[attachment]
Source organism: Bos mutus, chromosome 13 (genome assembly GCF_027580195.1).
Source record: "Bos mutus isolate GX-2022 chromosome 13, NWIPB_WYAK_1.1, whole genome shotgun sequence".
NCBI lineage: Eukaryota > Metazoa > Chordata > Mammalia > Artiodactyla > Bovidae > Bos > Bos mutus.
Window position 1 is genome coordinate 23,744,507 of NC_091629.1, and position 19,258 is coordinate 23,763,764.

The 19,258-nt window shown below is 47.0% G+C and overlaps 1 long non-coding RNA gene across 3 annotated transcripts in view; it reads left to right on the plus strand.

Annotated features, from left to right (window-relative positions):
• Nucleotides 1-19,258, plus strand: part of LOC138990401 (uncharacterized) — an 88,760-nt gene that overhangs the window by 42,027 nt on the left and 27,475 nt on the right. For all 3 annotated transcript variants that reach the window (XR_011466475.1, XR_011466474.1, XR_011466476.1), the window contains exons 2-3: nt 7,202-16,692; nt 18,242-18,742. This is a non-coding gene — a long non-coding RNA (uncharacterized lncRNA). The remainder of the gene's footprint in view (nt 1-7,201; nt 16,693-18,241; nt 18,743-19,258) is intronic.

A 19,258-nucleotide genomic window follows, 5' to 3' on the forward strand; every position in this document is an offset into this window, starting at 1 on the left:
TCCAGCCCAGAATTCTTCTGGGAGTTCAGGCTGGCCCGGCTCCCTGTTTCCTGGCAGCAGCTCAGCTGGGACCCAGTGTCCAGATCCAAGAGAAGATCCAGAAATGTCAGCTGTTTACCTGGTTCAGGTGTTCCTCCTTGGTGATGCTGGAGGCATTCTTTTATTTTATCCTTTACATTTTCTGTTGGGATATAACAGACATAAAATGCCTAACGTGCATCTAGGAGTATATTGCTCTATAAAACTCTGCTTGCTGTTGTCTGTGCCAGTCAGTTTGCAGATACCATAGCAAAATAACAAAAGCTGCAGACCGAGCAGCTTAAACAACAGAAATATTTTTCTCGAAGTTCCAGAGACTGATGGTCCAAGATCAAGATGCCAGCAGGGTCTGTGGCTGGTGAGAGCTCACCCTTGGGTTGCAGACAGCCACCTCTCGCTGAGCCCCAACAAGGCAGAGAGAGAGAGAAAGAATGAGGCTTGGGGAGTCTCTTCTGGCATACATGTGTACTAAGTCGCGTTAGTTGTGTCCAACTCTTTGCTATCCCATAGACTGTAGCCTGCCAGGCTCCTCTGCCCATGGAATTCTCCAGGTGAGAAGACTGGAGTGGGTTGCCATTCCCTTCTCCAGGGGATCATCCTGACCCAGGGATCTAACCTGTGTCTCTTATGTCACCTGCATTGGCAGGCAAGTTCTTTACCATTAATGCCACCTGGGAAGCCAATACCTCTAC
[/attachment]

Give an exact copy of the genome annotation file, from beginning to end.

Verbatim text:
Source organism: Bos mutus, chromosome 13 (genome assembly GCF_027580195.1).
Source record: "Bos mutus isolate GX-2022 chromosome 13, NWIPB_WYAK_1.1, whole genome shotgun sequence".
NCBI lineage: Eukaryota > Metazoa > Chordata > Mammalia > Artiodactyla > Bovidae > Bos > Bos mutus.
Window position 1 is genome coordinate 23,744,507 of NC_091629.1, and position 19,258 is coordinate 23,763,764.

The 19,258-nt window shown below is 47.0% G+C and overlaps 1 long non-coding RNA gene across 3 annotated transcripts in view; it reads left to right on the plus strand.

Annotated features, from left to right (window-relative positions):
• Nucleotides 1-19,258, plus strand: part of LOC138990401 (uncharacterized) — an 88,760-nt gene that overhangs the window by 42,027 nt on the left and 27,475 nt on the right. For all 3 annotated transcript variants that reach the window (XR_011466475.1, XR_011466474.1, XR_011466476.1), the window contains exons 2-3: nt 7,202-16,692; nt 18,242-18,742. This is a non-coding gene — a long non-coding RNA (uncharacterized lncRNA). The remainder of the gene's footprint in view (nt 1-7,201; nt 16,693-18,241; nt 18,743-19,258) is intronic.

A 19,258-nucleotide genomic window follows, 5' to 3' on the forward strand; every position in this document is an offset into this window, starting at 1 on the left:
TCCAGCCCAGAATTCTTCTGGGAGTTCAGGCTGGCCCGGCTCCCTGTTTCCTGGCAGCAGCTCAGCTGGGACCCAGTGTCCAGATCCAAGAGAAGATCCAGAAATGTCAGCTGTTTACCTGGTTCAGGTGTTCCTCCTTGGTGATGCTGGAGGCATTCTTTTATTTTATCCTTTACATTTTCTGTTGGGATATAACAGACATAAAATGCCTAACGTGCATCTAGGAGTATATTGCTCTATAAAACTCTGCTTGCTGTTGTCTGTGCCAGTCAGTTTGCAGATACCATAGCAAAATAACAAAAGCTGCAGACCGAGCAGCTTAAACAACAGAAATATTTTTCTCGAAGTTCCAGAGACTGATGGTCCAAGATCAAGATGCCAGCAGGGTCTGTGGCTGGTGAGAGCTCACCCTTGGGTTGCAGACAGCCACCTCTCGCTGAGCCCCAACAAGGCAGAGAGAGAGAGAAAGAATGAGGCTTGGGGAGTCTCTTCTGGCATACATGTGTACTAAGTCGCGTTAGTTGTGTCCAACTCTTTGCTATCCCATAGACTGTAGCCTGCCAGGCTCCTCTGCCCATGGAATTCTCCAGGTGAGAAGACTGGAGTGGGTTGCCATTCCCTTCTCCAGGGGATCATCCTGACCCAGGGATCTAACCTGTGTCTCTTATGTCACCTGCATTGGCAGGCAAGTTCTTTACCATTAATGCCACCTGGGAAGCCAATACCTCTAC